Sugary excerpt of the day from Mychal Denzel Smith about America and its pointless conversations about race:
A national conversation on race is pointless if we have to keep starting over. We won't settle the issue in a two-week span of op-eds, cable-news specials and one-off discussions with our favorite black pundits. Doing so requires constant engagement and active listening on the part of those who have benefited from centuries of racism. This isn't about being able to see the world through the eyes of the oppressed; rather, it's about paying attention when the oppressed tell their own stories and believing them. But privilege means never having to consider that anyone experiences the world differently from you.
It allows Jonah Goldberg to write in the Los Angeles Times that racism currently exists only in "pockets," Ann Coulter to compare calls for justice in Trayvon's death to a lynch mob and Pat Buchanan to refer to this situation as an "exacerbation of and the exploitation of racial conflict." To honestly believe any of these assertions requires cultural blindness and a deep misreading of history, one in which the lives of marginalized people do not exist unless they serve the self-aggrandizing agenda of the controlling group.
When racism exists only in the extreme in the dominant historical narrative and the public imagination, it's not difficult to understand why the conversation becomes stalled. We understand racism as the domain of slaveholders and violent segregationists, cross-burning members of the Ku Klux Klan and ignorant Southerners. Racists possess cold, black hearts and eyes that become engorged with blood and hate at the sight of skin that differs from their own. And they can be defeated only by the good-natured and colorblind folks who believe in one race: human.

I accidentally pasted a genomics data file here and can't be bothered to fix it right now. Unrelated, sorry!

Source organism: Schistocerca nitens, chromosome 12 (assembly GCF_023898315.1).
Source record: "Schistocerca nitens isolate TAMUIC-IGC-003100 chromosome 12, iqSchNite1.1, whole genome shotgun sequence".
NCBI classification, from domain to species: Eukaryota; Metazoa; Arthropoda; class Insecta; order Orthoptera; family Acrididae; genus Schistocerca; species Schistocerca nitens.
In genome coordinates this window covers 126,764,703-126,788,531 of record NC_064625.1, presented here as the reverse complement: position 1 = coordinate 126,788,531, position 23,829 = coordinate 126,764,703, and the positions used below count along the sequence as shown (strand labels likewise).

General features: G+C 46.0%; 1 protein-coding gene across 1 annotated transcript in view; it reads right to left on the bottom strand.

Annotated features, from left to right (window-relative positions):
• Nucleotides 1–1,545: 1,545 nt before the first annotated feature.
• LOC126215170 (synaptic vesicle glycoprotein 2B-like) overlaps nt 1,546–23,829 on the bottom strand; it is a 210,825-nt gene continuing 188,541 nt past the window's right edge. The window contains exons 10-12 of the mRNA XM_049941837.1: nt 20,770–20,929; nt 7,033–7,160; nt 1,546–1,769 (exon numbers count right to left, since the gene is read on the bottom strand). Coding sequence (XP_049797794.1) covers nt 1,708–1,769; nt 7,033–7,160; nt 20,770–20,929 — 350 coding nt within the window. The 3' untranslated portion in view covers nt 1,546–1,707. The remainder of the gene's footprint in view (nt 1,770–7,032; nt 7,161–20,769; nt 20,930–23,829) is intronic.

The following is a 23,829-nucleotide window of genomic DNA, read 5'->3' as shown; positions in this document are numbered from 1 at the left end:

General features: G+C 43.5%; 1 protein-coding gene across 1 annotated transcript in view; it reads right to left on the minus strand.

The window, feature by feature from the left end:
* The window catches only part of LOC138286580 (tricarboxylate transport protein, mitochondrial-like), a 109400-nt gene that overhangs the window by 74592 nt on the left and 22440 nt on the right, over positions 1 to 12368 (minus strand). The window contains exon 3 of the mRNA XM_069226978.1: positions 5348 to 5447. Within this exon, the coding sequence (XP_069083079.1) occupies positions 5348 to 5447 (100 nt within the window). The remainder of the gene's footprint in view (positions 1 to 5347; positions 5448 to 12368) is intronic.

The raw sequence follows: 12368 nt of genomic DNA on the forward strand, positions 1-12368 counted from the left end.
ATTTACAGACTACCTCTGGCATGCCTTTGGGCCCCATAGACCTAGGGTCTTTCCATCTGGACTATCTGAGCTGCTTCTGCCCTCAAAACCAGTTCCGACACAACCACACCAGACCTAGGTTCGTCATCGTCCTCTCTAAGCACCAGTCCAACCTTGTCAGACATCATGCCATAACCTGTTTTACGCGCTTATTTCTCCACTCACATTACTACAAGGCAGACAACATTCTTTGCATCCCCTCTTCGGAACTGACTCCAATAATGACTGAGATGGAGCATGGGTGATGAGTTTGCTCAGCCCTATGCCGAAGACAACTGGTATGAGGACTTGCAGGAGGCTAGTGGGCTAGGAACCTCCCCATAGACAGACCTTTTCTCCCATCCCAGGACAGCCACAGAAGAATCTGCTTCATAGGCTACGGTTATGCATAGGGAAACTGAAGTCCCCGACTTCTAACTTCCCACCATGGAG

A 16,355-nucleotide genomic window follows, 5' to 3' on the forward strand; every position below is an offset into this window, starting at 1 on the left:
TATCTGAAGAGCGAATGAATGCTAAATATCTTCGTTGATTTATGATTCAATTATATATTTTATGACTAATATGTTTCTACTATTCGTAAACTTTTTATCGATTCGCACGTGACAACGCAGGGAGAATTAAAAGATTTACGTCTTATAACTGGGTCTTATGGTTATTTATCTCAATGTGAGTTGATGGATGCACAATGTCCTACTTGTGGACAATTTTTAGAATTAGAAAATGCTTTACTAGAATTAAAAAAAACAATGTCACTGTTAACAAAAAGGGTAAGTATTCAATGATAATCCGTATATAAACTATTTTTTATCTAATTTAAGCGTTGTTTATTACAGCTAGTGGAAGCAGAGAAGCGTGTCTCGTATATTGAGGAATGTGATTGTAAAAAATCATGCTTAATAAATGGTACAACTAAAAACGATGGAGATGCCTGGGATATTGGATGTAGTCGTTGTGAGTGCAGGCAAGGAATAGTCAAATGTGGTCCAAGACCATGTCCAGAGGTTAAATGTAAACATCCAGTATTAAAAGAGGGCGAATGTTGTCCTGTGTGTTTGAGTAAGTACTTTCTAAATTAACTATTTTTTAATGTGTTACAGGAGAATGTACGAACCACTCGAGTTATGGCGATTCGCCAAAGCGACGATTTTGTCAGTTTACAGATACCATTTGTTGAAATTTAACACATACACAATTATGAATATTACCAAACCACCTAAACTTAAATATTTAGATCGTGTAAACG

Of course, that isn't true in the slightest. Racism doesn't require vicious hatred -- only passive acceptance of an idea of human hierarchy based on mostly arbitrary differences. It is internalized beliefs about the inferiority of one group that in turn grants power and privilege to another. Racism is not a battle of good vs. evil, of individual actors of a heroic or demonic nature determining the worth of people. It is a story of subjugation, exploitation, resistance and the messy complexities that make humanity so intriguing. We would know that if we bothered to study.
As I assert too often on this blog, the issue here is that 'race' in America isn't about 'race' and that America/Americans don't know how to have a conversation. Talking to one another instead at one another would involve listening to all viewpoints and actually accept the possibility of not winning the debate that would follow because of the increasing divide among Americans and their deculturation.
To put it bluntly, the one thing that the Trayvon Martin case and all America's conversations about race show is that America is still a prisoner of its history and that hysteria is necessary to nationalize any issue because of its brittle togetherness.